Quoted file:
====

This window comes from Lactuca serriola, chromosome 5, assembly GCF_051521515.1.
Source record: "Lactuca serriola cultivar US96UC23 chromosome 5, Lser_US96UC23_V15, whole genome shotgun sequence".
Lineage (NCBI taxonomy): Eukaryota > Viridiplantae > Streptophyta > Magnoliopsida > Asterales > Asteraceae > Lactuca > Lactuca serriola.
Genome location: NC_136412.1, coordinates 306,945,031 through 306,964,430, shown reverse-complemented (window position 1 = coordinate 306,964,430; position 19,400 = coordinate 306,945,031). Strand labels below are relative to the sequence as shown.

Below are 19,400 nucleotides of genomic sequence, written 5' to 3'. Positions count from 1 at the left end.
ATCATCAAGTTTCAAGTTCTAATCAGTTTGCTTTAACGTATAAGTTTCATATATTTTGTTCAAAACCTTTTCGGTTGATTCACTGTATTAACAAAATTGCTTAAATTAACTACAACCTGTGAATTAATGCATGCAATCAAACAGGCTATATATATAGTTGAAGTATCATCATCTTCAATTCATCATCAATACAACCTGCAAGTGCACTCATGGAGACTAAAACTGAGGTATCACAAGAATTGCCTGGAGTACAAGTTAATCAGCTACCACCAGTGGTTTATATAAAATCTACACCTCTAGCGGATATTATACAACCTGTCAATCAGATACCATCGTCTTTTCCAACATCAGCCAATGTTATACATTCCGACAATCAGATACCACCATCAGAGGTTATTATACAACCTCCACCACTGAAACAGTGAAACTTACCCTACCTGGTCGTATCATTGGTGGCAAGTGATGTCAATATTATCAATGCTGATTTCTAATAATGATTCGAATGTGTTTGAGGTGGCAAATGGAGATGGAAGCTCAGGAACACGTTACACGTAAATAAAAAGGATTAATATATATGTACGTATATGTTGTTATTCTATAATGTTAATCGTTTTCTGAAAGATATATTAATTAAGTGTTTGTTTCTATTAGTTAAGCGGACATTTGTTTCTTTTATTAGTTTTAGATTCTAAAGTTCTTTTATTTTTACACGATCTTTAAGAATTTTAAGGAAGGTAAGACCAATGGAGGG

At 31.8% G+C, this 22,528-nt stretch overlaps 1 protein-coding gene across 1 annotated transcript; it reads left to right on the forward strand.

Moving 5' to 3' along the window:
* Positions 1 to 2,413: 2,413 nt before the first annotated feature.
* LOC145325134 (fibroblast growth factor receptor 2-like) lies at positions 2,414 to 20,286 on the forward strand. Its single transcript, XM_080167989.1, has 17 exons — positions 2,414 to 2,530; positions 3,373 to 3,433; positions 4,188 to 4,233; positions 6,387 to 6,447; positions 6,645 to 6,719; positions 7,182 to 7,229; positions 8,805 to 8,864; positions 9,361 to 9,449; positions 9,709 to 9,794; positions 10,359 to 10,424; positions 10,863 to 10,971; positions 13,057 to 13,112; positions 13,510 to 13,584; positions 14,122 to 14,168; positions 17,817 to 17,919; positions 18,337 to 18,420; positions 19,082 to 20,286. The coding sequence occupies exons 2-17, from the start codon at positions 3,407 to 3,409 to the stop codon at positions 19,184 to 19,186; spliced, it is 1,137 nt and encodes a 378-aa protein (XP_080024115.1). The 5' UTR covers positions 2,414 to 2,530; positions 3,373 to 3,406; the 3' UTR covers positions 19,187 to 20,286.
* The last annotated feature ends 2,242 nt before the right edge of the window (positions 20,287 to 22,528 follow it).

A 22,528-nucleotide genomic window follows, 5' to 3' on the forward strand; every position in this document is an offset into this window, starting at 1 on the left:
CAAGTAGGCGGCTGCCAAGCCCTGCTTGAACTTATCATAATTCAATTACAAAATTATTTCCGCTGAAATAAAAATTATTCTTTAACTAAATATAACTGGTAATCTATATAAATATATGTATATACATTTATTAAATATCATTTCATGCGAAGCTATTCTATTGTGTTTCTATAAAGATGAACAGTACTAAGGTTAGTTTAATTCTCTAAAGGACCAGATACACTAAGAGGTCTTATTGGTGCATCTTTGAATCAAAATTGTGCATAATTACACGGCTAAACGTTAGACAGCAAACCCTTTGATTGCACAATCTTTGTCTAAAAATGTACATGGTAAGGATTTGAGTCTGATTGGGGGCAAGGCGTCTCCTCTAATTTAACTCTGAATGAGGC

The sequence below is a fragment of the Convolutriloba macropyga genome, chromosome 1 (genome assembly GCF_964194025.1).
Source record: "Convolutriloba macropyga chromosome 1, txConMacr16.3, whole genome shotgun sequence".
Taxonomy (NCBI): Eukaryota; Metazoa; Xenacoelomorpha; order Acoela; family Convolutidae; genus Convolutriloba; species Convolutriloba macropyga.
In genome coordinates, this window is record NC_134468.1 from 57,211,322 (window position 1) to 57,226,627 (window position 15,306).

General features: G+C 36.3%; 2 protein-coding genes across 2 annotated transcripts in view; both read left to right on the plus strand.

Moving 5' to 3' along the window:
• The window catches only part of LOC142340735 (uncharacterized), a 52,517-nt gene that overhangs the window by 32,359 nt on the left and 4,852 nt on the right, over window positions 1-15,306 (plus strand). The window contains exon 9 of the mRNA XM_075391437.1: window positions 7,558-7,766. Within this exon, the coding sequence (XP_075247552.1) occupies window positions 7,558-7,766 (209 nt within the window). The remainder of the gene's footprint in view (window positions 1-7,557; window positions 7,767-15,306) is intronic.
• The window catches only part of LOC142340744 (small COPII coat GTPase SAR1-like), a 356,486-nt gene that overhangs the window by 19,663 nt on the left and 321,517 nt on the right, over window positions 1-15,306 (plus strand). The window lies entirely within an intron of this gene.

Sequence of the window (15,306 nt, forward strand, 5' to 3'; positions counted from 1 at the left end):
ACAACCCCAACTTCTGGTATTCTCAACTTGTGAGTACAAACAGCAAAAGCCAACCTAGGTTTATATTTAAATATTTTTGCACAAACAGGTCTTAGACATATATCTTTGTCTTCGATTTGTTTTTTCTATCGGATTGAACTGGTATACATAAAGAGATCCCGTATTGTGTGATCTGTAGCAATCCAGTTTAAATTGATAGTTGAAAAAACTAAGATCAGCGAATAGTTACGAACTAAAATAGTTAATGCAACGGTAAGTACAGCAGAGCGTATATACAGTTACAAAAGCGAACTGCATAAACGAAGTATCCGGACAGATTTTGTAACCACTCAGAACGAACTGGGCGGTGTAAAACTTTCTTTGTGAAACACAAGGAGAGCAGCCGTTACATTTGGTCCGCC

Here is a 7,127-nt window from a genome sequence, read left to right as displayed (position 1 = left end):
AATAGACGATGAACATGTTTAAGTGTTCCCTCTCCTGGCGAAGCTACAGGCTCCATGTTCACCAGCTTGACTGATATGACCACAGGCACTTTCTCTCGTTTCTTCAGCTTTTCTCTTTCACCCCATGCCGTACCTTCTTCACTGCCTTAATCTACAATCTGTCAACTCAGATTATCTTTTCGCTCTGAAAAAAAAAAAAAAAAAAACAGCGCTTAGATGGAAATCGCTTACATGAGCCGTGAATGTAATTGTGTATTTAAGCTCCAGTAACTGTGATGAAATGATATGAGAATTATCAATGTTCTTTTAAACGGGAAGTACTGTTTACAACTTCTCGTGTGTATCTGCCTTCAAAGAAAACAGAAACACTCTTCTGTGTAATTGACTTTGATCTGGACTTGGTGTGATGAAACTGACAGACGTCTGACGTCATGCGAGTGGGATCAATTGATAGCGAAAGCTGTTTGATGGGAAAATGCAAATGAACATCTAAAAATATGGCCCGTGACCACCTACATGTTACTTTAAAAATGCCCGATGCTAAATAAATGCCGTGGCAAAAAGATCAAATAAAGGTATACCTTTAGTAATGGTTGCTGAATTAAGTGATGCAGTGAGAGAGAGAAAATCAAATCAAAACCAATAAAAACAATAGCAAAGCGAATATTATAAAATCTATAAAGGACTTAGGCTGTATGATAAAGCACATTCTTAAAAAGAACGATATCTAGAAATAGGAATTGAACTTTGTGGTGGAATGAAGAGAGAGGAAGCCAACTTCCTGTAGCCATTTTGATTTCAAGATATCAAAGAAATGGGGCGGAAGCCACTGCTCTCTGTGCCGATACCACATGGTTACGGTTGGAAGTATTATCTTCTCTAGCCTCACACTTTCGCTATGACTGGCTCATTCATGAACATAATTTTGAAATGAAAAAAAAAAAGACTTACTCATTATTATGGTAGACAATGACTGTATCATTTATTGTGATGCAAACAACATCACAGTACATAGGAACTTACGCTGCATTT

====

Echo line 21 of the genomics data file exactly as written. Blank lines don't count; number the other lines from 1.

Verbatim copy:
• The window catches only part of LOC142340744 (small COPII coat GTPase SAR1-like), a 356,486-nt gene that overhangs the window by 19,663 nt on the left and 321,517 nt on the right, over window positions 1-15,306 (plus strand). The window lies entirely within an intron of this gene.